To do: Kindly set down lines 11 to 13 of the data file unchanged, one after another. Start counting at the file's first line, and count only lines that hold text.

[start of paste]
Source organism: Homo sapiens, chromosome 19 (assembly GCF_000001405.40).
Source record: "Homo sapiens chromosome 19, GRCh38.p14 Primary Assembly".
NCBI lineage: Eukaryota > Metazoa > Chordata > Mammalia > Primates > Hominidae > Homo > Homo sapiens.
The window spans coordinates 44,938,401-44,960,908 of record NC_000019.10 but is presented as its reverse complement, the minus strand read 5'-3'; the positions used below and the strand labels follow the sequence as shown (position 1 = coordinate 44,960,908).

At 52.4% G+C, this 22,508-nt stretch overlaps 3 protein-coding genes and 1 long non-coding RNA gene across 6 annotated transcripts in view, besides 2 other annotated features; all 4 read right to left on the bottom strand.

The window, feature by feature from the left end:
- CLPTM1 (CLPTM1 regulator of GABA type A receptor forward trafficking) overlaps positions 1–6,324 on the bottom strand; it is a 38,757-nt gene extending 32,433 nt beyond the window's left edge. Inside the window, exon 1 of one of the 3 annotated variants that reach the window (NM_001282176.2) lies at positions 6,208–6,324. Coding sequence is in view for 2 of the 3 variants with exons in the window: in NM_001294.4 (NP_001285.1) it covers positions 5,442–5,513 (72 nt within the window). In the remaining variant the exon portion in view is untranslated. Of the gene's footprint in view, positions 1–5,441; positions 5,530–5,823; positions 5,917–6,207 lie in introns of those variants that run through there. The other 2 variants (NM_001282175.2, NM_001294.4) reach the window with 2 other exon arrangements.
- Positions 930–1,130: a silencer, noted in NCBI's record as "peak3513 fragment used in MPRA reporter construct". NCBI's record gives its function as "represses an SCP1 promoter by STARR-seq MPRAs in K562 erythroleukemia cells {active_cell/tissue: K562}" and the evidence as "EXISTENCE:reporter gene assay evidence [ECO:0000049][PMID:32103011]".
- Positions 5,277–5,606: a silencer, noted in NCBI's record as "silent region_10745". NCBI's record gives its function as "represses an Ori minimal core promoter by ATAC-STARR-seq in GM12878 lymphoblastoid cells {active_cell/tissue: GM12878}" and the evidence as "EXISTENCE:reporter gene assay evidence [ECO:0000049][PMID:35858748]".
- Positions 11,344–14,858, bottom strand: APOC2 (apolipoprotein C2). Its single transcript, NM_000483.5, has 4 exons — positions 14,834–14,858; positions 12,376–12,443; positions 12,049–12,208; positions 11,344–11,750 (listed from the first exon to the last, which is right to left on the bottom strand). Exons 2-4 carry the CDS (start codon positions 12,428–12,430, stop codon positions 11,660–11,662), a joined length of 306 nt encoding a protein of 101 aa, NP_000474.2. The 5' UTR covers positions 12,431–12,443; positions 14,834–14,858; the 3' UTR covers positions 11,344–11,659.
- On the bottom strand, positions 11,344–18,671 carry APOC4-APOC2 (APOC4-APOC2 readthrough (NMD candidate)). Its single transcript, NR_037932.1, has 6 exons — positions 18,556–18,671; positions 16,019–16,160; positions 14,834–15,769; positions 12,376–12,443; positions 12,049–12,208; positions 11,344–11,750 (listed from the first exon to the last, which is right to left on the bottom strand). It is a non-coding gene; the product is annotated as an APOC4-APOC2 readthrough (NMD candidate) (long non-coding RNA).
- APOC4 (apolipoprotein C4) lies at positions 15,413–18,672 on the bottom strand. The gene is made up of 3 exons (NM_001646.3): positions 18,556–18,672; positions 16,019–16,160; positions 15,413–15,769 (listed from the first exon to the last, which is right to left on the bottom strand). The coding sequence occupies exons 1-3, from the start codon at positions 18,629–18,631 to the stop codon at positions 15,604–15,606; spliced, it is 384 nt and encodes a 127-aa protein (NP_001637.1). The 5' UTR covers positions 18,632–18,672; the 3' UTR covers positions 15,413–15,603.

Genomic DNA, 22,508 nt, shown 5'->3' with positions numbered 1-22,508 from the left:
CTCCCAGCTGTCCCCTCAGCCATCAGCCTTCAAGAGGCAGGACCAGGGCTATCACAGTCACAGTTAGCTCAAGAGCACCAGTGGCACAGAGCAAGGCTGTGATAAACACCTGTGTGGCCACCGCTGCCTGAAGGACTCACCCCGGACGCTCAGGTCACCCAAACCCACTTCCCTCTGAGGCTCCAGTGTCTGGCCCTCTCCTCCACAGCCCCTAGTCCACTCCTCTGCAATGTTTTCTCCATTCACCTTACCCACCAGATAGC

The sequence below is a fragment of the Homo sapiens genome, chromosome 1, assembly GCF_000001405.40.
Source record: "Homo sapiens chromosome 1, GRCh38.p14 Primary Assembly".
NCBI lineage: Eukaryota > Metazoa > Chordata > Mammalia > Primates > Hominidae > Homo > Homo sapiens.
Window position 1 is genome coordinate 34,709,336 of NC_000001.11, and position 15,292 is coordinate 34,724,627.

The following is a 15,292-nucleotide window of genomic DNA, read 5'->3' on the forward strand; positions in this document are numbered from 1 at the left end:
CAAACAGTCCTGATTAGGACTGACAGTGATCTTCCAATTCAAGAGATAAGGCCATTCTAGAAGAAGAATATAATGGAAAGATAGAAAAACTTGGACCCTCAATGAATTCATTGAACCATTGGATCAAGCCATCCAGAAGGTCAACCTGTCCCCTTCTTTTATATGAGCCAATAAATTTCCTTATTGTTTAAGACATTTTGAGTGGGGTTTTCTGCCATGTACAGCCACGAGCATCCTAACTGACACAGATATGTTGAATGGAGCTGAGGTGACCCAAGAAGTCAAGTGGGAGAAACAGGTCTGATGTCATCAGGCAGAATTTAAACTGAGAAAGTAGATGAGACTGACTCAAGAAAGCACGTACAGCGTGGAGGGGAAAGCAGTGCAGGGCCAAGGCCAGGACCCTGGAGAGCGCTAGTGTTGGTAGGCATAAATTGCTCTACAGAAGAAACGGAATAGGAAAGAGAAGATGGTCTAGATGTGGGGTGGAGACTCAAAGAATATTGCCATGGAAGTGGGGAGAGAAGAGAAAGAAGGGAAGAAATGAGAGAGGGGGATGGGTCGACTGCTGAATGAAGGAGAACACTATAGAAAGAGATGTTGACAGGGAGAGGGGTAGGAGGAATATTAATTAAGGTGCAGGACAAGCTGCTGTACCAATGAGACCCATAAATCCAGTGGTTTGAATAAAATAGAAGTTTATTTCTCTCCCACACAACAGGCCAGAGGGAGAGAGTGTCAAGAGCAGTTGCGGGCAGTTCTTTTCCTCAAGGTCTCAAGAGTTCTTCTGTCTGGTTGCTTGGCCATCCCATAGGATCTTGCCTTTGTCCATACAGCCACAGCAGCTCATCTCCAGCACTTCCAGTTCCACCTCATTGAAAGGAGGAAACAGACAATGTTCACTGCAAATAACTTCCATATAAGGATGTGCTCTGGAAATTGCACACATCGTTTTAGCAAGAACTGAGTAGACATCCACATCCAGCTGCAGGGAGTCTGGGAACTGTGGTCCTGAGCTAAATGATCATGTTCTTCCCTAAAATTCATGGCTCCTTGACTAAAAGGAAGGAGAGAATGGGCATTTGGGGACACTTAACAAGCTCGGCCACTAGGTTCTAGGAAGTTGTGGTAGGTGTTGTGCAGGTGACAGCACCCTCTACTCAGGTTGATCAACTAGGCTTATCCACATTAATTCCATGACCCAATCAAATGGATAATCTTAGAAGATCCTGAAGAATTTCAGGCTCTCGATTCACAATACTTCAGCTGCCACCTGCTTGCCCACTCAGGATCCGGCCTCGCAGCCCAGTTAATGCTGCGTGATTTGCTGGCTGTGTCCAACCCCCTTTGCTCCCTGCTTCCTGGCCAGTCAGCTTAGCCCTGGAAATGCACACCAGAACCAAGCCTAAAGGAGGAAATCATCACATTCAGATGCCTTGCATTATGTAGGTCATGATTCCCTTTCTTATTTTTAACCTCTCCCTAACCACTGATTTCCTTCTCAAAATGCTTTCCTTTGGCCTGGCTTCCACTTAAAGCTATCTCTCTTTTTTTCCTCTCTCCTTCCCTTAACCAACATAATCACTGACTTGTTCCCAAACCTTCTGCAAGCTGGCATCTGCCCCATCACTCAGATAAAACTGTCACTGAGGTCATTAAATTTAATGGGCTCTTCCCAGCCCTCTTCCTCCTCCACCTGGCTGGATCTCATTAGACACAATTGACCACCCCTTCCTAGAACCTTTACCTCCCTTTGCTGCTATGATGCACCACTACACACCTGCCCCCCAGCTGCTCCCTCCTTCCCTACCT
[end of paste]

- On the bottom strand, positions 11,344–18,671 carry APOC4-APOC2 (APOC4-APOC2 readthrough (NMD candidate)). Its single transcript, NR_037932.1, has 6 exons — positions 18,556–18,671; positions 16,019–16,160; positions 14,834–15,769; positions 12,376–12,443; positions 12,049–12,208; positions 11,344–11,750 (listed from the first exon to the last, which is right to left on the bottom strand). It is a non-coding gene; the product is annotated as an APOC4-APOC2 readthrough (NMD candidate) (long non-coding RNA).
- APOC4 (apolipoprotein C4) lies at positions 15,413–18,672 on the bottom strand. The gene is made up of 3 exons (NM_001646.3): positions 18,556–18,672; positions 16,019–16,160; positions 15,413–15,769 (listed from the first exon to the last, which is right to left on the bottom strand). The coding sequence occupies exons 1-3, from the start codon at positions 18,629–18,631 to the stop codon at positions 15,604–15,606; spliced, it is 384 nt and encodes a 127-aa protein (NP_001637.1). The 5' UTR covers positions 18,632–18,672; the 3' UTR covers positions 15,413–15,603.

Genomic DNA, 22,508 nt, shown 5'->3' with positions numbered 1-22,508 from the left: